Quiz of the day

Discussions of new films, books, television shows, and media indirectly related to magic and magicians. For example, there may be a book on mnemonics or theatrical technique we should know or at least know about.
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jjsanvert
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Quiz of the day

Postby jjsanvert » January 30th, 2016, 8:59 am

Who wrote this?

“Steffi Esposito,” he said softly. “That was the chap. American. Made me
work ten hours a day for a week learning a thing called the Riffle Stack and how to deal Seconds and Bottoms and Middles. I wrote a long report about it at the time. Must be buried in Records. He knew every trick in the game. How to wax the aces so that the pack will break at them; Edge Work and Line Work with a razor on the backs of the high cards; Trimming; Arm Pressure Holdouts mechanical gadgets up your sleeve that feed you cards. Belly Strippers-trimming a whole pack less than a millimetre down both sides, but leaving a slight belly on the cards you’re interested in-the aces, for instance. Shiners, tiny mirrors built into rings, or fitted into the bottom of a pipe-bowl. Actually “it was his tip about Luminous Readers that helped me on that Monte Carlo job. A croupier was using an invisible ink the team could pick out with special glasses. But Steffi was a wonderful chap. Scotland Yard found him for us. He could shuffle the pack once and then cut the four aces out of it. Absolute magic.”
…..

Ten minutes later, in a heavy white silk shirt, dark blue trousers of Navy serge, dark blue socks, and well-polished black moccasin shoes, he was sitting at his desk with a pack of cards in one hand and Scarne’s wonderful guide to cheating open in front of him. For half an hour, as he ran quickly through the section on Methods, he practised the vital Mechanic’s Grip (three fingers curled round the long edge of the cards, and the index finger at the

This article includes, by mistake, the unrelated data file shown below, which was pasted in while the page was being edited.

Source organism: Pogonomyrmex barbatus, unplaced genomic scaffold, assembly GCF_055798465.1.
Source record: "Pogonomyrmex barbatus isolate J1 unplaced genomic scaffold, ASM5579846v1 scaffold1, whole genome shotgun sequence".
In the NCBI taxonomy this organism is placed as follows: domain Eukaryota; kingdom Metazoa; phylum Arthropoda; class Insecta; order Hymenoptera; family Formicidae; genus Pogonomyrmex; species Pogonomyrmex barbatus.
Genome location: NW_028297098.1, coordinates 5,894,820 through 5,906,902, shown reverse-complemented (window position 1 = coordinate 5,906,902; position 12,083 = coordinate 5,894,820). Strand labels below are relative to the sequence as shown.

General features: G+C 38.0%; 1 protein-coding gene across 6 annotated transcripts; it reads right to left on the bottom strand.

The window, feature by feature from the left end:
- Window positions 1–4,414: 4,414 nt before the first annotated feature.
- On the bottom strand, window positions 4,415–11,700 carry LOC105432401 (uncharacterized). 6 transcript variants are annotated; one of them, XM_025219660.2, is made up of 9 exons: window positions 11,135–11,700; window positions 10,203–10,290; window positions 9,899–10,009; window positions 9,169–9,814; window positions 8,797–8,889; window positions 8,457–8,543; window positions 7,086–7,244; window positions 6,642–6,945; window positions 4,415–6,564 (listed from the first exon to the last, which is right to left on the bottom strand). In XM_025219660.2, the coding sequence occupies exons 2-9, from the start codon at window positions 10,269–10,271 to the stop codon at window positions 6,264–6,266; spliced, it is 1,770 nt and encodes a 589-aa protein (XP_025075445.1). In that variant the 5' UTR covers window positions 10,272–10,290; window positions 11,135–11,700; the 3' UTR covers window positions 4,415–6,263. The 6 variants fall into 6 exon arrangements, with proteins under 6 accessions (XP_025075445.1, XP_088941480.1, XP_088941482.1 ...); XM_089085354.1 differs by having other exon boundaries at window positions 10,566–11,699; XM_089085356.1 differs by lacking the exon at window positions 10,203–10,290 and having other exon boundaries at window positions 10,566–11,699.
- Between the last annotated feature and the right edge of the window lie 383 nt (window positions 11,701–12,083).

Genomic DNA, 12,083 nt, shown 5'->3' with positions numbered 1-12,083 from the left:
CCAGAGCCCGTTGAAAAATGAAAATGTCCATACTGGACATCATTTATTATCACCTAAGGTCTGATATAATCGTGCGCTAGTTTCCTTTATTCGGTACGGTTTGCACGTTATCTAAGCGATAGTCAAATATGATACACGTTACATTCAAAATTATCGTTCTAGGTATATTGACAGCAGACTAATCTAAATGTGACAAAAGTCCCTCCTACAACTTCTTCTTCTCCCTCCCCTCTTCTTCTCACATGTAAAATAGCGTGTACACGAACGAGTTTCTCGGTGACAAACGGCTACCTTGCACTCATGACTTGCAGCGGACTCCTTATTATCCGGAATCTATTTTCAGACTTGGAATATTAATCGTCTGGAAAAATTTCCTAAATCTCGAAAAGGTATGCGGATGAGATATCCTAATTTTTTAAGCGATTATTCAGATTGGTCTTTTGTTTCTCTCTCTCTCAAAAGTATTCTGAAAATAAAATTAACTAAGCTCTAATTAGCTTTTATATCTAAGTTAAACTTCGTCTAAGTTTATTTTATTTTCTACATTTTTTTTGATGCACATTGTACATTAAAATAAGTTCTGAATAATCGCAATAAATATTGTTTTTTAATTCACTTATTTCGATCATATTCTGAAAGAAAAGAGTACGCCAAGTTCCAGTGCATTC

short upper edge away from him), Palming and Nullifying the Cut. His hands worked automatically at these basic manoeuvres, while his eyes read, and he was glad to find that his fingers were supple and assured and that there was no noise from the cards even with the very difficult single-handed Annulment.
……

You know that silver cigarette-case he has in front of him, with his lighter? He never takes cigarettes from it. Doesn’t want to get fingermarks on the surface. It’s plain silver and very highly polished. When he deals, it’s almost concealed by the cards and his big hands. And he doesn’t move his hands away from it. Deals four piles quite close to him. Every card is reflected in the top of the case. It’s just as good as a mirror although it looks perfectly innocent lying there. As he’s such a good businessman it would be normal for him to have a first-class memory. You remember I told you about ‘Shiners’? Well, that’s just a version of one. No wonder he brings off these miraculous finesses every once in a while. That double we watched was easy. He knew his partner had the guarded queen. With his two aces the double was a certainty. The rest of the time he just plays his average game. But knowing all the cards on every fourth deal is a terrific edge. It’s not surprising he always shows a profit.”
“But one doesn’t notice him doing it,” “It’s quite natural to look down when one’s dealing,” “Everybody does. And he covers up with a lot of banter, much more than he produces when someone else is dealing. I expect he’s got very good peripheral vision-the thing they mark us so highly for when we take our medical for the Service. Very wide angle of sight.”